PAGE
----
Menopause is defined as the final menstrual period. The term perimenopause literally means “around menopause”, but often refers to the time prior to the final menstrual period. This is a time when hormonal changes can cause various physical signs of menopause (e.g. night sweats and mood changes), but menstruation remains like, or near, normal. Postmenopause is the remainder of a women’s life after menopause.
DNA Access's Perimenopause Test measures the levels of three important hormones - estradiol, follicle-stimulating hormone (FSH), and luteinizing hormone (LH). Your levels of these hormones are useful in conjunction with other factors (e.g. medical history and symptoms) to determine if you are approaching menopause.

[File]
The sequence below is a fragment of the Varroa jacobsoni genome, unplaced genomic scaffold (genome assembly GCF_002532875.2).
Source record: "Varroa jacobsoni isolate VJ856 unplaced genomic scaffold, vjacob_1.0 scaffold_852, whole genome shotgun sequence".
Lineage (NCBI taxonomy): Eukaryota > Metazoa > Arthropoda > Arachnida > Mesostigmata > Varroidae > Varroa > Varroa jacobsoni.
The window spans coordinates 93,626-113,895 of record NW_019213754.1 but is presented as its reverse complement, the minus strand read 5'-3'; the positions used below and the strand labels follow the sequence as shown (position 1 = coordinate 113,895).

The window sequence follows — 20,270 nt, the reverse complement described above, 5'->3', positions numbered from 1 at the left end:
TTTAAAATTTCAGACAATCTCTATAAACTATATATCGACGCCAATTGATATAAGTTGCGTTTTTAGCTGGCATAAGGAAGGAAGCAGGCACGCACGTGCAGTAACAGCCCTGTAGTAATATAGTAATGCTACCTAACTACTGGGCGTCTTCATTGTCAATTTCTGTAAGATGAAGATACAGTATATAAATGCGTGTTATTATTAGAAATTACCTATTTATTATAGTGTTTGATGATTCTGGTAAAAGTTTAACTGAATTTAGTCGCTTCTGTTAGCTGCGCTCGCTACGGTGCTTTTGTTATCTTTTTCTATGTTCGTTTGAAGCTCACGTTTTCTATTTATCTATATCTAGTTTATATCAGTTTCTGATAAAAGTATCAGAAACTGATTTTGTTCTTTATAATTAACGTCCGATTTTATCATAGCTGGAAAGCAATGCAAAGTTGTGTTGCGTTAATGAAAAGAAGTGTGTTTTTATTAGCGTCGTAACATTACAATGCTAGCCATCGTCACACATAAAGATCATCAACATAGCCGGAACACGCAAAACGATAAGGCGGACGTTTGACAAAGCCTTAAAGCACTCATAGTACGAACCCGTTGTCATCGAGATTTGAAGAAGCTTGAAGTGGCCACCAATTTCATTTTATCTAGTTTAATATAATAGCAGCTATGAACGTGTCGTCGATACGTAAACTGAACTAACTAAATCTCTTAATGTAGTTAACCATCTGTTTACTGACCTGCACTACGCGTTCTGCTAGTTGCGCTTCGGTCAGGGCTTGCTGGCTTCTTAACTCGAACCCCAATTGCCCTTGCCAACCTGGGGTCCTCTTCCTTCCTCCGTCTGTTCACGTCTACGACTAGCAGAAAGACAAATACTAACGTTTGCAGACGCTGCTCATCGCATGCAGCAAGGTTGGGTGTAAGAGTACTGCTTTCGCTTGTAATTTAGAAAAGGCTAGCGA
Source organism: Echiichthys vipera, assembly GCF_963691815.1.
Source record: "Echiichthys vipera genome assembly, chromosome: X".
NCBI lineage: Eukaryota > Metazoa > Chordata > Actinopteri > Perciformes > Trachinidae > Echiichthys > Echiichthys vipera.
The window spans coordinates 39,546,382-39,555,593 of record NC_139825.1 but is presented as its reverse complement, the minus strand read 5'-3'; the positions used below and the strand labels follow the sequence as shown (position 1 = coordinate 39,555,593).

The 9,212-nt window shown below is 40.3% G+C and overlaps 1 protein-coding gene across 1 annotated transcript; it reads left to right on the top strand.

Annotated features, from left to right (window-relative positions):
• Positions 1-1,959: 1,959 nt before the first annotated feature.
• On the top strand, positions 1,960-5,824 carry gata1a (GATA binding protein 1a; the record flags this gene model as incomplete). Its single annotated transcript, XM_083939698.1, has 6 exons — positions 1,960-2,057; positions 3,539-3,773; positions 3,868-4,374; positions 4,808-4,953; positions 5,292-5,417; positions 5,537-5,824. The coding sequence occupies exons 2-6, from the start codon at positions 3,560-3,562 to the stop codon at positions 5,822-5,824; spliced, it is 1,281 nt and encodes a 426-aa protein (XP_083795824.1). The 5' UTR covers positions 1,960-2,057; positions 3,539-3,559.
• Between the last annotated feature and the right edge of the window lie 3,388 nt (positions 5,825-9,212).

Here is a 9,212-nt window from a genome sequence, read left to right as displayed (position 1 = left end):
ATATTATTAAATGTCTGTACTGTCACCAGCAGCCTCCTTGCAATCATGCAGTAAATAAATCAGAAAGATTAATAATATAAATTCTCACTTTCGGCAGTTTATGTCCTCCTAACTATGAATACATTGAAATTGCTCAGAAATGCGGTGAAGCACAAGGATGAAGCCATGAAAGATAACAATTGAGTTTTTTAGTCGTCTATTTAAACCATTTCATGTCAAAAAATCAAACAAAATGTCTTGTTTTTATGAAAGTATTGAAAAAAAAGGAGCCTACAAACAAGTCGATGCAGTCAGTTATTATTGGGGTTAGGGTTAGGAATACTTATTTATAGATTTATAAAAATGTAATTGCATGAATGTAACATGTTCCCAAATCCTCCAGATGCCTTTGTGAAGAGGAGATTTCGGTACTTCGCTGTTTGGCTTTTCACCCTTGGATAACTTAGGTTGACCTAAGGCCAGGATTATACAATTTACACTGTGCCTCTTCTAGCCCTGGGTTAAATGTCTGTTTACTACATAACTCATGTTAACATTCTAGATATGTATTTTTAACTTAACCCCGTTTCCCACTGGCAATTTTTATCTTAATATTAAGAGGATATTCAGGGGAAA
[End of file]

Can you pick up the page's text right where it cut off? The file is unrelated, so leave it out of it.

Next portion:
- During perimenopause, estradiol levels gradually decrease, although often in an irregular fashion. Fluctuating estradiol levels contribute to many of the symptoms associated with perimenopause.
- FSH levels fluctuate during each menstrual cycle in women of reproductive age, gradually increasing with age, with a significant increase occurring during perimenopause.
- Basal LH levels increase during perimenopause, although not to the same extent as FSH elevations.